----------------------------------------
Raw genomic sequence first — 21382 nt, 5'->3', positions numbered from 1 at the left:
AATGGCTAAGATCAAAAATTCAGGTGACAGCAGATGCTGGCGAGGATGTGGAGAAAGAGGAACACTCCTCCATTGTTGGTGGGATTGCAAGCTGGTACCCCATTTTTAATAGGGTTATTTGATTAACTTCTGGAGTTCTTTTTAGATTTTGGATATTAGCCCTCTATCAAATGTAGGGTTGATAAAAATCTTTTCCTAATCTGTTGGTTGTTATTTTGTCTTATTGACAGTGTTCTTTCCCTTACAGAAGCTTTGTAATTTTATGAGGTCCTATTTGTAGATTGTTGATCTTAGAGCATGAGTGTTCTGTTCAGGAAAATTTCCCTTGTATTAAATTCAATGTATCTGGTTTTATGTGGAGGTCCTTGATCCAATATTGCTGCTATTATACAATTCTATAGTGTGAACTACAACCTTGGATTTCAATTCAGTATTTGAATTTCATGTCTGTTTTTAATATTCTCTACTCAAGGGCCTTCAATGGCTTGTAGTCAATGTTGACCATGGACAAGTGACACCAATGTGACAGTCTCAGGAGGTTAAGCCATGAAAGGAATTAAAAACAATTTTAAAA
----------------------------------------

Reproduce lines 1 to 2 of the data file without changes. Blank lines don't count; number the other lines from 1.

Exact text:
Raw genomic sequence first — 21382 nt, 5'->3', positions numbered from 1 at the left:
AATGGCTAAGATCAAAAATTCAGGTGACAGCAGATGCTGGCGAGGATGTGGAGAAAGAGGAACACTCCTCCATTGTTGGTGGGATTGCAAGCTGGTACCCCATTTTTAATAGGGTTATTTGATTAACTTCTGGAGTTCTTTTTAGATTTTGGATATTAGCCCTCTATCAAATGTAGGGTTGATAAAAATCTTTTCCTAATCTGTTGGTTGTTATTTTGTCTTATTGACAGTGTTCTTTCCCTTACAGAAGCTTTGTAATTTTATGAGGTCCTATTTGTAGATTGTTGATCTTAGAGCATGAGTGTTCTGTTCAGGAAAATTTCCCTTGTATTAAATTCAATGTATCTGGTTTTATGTGGAGGTCCTTGATCCAATATTGCTGCTATTATACAATTCTATAGTGTGAACTACAACCTTGGATTTCAATTCAGTATTTGAATTTCATGTCTGTTTTTAATATTCTCTACTCAAGGGCCTTCAATGGCTTGTAGTCAATGTTGACCATGGACAAGTGACACCAATGTGACAGTCTCAGGAGGTTAAGCCATGAAAGGAATTAAAAACAATTTTAAAA